Court of Justice of the European Union rules that parthenogenetic cells are not embryos; ok for patenting
An organism incapable of developing into a human being is not a human embryo and may be patented, the European Union's top court said on Thursday[18 Dec 2014], opening the door to certain stem cell patents in the European Union.
The court made this judgement following a case brought by US company International Stem Cell Corporation in Britain over whether it could patent processes covering the use of human egg cells
The San Diego Union - Times wrote
The decision allows the biotech company to get patents for its stem cells made from unfertilized, or parthenogenetic, human egg cells.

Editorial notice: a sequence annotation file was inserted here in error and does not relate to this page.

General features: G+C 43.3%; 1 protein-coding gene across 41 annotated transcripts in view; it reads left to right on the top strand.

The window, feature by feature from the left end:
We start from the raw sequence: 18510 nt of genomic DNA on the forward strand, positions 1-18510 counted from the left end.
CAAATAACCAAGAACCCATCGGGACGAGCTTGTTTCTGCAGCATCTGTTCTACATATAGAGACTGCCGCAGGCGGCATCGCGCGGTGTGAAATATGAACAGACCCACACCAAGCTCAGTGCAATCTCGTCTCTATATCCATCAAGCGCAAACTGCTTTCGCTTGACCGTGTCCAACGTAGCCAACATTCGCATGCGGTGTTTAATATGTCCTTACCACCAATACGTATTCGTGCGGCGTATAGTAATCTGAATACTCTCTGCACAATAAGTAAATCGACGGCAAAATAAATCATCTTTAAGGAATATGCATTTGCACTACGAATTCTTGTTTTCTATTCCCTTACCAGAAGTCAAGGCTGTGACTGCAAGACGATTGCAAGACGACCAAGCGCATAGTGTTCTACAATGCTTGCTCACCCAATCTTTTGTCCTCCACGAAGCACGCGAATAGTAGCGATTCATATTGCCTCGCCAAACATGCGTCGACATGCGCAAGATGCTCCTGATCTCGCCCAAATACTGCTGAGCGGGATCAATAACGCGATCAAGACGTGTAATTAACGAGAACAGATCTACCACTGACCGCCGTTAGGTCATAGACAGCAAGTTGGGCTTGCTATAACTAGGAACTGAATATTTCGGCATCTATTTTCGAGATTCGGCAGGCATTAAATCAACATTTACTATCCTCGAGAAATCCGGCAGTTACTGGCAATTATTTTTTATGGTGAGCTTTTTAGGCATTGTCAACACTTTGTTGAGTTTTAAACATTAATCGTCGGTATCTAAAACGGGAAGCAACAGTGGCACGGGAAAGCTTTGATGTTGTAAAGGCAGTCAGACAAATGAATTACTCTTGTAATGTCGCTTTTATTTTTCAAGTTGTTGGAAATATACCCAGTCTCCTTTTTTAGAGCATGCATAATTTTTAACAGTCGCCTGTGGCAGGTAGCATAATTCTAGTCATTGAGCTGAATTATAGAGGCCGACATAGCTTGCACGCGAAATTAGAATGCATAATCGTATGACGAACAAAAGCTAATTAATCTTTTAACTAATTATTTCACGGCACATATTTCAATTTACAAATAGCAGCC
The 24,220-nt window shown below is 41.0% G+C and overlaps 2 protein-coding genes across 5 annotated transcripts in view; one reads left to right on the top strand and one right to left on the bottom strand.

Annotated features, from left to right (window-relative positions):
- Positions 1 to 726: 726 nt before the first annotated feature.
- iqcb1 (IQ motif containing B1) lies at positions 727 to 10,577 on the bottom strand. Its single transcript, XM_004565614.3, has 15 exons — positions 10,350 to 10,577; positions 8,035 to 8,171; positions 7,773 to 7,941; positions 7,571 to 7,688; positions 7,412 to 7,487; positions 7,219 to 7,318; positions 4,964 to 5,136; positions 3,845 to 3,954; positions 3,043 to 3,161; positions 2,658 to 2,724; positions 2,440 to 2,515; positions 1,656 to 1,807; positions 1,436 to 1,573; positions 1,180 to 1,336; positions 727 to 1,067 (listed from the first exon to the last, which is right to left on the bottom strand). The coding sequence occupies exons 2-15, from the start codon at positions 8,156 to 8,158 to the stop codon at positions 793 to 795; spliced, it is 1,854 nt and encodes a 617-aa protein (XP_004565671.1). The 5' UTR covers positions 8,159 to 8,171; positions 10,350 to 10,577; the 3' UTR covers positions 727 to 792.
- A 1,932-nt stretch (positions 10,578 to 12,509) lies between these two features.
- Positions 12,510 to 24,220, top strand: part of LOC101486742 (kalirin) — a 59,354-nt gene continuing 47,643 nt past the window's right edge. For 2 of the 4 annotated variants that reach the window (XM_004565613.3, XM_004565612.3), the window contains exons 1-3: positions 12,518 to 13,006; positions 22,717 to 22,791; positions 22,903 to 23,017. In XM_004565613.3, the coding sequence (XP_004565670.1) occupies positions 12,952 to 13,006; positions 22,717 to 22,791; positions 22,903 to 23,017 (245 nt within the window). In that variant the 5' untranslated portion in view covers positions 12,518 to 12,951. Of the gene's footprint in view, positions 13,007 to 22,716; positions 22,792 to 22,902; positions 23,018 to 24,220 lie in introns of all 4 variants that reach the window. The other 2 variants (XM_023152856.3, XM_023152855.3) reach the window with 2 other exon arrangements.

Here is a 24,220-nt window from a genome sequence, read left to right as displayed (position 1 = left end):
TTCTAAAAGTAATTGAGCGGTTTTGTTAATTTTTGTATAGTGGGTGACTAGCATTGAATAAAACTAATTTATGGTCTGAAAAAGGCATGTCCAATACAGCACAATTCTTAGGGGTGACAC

In related news, the company said Thursday it plans to apply by the end of the year to do a clinical trial of a Parkinson's treatment derived from its parthenogenetic cells.
The trial should begin in a couple of months, said Simon Craw, the company's executive vice president of business development. The company will need to raise about $5 million for the trial, he said.
International Stem Cell is developing these cells as an alternative to human embryonic stem cells, which many regard as morally wrong.
Lisa Haile of DLA Piper noted that the UK and other individual governments have the legal right to make their own decision.